all dream and I prefer my dreams "the scarier the better". Killing zombies,
howling at the moon, and battling evil is all in a good night's work for this decaying
mind. These are the sweet images that haunt my dreams and I can honestly say that I have
never been afraid of nightmares and actually prefer them most of the time. I guess
that is why I love horror so much. Real life can be so much more terrifying. There is only
one other kind of dream that puts a smile on my face, but I will keep those thoughts to
myself (I encourage all of my female fans to send pictures).
Dreams have always intrigued me. The
dreamscape serves as a stage where all our biggest joys and fears battle. The netherworld
of our subconscious forms the foundation of who we are. Slowly but surely these thoughts
manifest themselves in our dreams and serve as a guide to our inner being. (Damn, I feel
like Sigmund Freud). It is this that molds our interpretation of right and wrong.
dream world is suppose to be the only place where we are
really safe...gods of our own imaginations. Where a little child can defeat his or her
demons. Well, my fine fiendish fans, this couldn't be farther from the truth in
this classic horror flick. In fact, this REM sleep could kill you, so "DON'T FALL ASLEEP"
"A Nightmare on Elm
Street" perfectly illustrated the ultimate manifestation of one's fear. Freddy
Krueger not only haunted your dreams, but also could literally kill you in them. He was
the great puppetmaster in the darkness, who would unmercifully cut the strings of his
victims' lives... damning them forever to his mad world.
masterfully borne this madman, but it was
Robert Englund who
developed him into the manifestation that still haunts our dreams. Like I said on previous
pages, I really liked the first "Nightmare", but I can do without the rest.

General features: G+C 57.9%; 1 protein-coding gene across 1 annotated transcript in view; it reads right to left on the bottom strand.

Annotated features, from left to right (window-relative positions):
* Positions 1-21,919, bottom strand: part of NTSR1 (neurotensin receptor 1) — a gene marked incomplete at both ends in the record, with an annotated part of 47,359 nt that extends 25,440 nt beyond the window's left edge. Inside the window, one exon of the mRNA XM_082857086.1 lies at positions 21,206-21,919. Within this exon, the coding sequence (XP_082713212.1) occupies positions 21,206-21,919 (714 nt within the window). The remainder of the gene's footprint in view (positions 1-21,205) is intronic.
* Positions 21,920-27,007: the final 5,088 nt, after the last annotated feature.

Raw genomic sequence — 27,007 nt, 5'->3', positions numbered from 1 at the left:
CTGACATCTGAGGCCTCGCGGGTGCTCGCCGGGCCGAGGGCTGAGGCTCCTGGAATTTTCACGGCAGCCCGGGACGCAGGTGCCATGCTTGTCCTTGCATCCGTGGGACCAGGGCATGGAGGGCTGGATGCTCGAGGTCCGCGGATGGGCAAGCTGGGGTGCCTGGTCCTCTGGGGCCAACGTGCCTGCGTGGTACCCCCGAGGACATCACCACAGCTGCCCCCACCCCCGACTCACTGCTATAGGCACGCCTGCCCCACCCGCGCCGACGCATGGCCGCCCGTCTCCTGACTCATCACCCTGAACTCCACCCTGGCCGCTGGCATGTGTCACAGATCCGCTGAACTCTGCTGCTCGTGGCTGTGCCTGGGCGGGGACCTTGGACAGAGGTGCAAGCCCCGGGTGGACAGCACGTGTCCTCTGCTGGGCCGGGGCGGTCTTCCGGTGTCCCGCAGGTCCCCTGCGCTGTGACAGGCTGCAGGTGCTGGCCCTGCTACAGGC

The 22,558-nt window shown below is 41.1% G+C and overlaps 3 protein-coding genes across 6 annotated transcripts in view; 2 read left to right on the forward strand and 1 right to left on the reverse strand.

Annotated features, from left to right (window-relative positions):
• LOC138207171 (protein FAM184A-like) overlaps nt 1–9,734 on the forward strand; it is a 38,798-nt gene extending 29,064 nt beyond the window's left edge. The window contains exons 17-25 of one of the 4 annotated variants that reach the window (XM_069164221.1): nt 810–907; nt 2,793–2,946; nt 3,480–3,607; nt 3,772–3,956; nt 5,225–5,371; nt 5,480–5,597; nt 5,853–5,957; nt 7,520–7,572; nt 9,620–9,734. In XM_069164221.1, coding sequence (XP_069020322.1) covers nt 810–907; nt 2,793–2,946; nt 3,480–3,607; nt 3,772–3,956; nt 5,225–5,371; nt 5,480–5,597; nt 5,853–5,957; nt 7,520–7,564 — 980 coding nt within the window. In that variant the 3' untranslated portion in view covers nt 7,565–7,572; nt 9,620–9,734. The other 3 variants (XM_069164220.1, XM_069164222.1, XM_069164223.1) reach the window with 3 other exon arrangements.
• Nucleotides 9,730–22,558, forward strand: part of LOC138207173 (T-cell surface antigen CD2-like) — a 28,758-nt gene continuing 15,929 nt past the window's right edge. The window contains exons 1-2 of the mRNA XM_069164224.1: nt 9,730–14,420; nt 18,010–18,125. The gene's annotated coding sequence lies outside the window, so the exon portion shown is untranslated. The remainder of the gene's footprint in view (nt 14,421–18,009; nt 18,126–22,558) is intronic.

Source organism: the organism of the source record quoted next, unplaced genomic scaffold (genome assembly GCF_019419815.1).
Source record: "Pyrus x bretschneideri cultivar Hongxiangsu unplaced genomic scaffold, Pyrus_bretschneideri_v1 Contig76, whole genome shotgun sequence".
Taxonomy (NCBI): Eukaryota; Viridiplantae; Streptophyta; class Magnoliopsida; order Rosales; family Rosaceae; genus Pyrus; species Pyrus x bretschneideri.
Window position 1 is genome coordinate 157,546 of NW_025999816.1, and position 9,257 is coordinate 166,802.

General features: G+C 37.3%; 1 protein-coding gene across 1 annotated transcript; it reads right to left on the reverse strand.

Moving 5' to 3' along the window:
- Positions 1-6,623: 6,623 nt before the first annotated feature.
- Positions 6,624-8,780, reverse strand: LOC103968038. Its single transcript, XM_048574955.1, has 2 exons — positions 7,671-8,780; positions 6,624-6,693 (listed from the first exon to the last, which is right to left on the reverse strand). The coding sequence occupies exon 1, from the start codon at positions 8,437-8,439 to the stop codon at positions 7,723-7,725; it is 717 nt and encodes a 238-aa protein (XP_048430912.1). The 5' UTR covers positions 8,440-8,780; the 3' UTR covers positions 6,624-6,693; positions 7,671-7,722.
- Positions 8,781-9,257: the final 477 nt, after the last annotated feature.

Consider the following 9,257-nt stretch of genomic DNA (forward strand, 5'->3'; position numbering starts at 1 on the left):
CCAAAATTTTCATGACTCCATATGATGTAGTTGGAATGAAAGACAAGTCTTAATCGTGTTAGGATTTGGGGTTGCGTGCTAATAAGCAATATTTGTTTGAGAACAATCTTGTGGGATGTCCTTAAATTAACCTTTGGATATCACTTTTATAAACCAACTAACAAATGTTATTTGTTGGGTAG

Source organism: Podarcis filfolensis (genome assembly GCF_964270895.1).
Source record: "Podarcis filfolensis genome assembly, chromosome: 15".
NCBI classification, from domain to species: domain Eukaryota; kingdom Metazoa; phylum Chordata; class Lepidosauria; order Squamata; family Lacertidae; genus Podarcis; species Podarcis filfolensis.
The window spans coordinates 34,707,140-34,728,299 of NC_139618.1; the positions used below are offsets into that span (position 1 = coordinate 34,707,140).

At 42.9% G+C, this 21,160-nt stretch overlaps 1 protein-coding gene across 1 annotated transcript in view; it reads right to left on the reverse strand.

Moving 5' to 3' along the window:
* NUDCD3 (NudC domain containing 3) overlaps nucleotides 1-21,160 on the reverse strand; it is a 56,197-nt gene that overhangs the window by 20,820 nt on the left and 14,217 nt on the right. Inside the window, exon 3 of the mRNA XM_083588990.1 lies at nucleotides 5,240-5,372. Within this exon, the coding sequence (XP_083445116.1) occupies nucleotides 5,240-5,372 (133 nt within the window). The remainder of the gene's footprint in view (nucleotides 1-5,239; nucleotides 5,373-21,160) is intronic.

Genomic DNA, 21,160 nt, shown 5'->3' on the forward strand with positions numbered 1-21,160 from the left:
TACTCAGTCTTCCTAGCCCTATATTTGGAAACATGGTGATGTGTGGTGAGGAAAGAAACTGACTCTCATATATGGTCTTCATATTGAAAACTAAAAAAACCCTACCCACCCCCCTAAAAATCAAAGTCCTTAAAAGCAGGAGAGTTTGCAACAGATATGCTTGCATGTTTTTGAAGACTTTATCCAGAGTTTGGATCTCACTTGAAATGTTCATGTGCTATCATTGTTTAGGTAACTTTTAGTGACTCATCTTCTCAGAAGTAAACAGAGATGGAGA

Freddy's one-liners were cool at first, but after a while they could get really annoying
(still enjoyed the entire series, except for 2, reviews to follow) I prefer monsters who
don't speak and wear hockey mask (HA, HA). Freddy is still cool and a definitely an
"icon" in the modern age of horror.
There is a lot of things I liked
about "A Nightmare on Elm Street". One was the dark atmosphere of
this film. The first "Nightmare" firmly established the sub-genre of
"fantasy horror". "Hellraiser" is another
great film that really helped this sub-genre, while making it a main staple of horror
today. Another thing I liked is how Craven took the "slasher" film to a whole
new level with the first "Nightmare". This film definitely plays upon the giallo
theme of Italian cinema and Freddy could easily be the gloved (HA HA) maniac that slashes
through so many Argento films. Finally, this movie was pretty damn gory, but
the gore was placed very effectively. But really, the tension in this film is
sensational and overpowering at times.
This is by far Wes Craven's best
work. I can already hear the complaints, "What about Scream and Scream 2"?
"Scream" although an entertaining thriller/comedy is not horror. I am sure I will get a ton of
e-mail regarding this, but oh well what the
hell. If you want "Scream" or "Scream 2" look elsewhere. They
will never appear in the "House of Horrors".
Again, as always, if you have
anything you can add to help improve this page or if you have any comments, criticisms,
and suggestions, please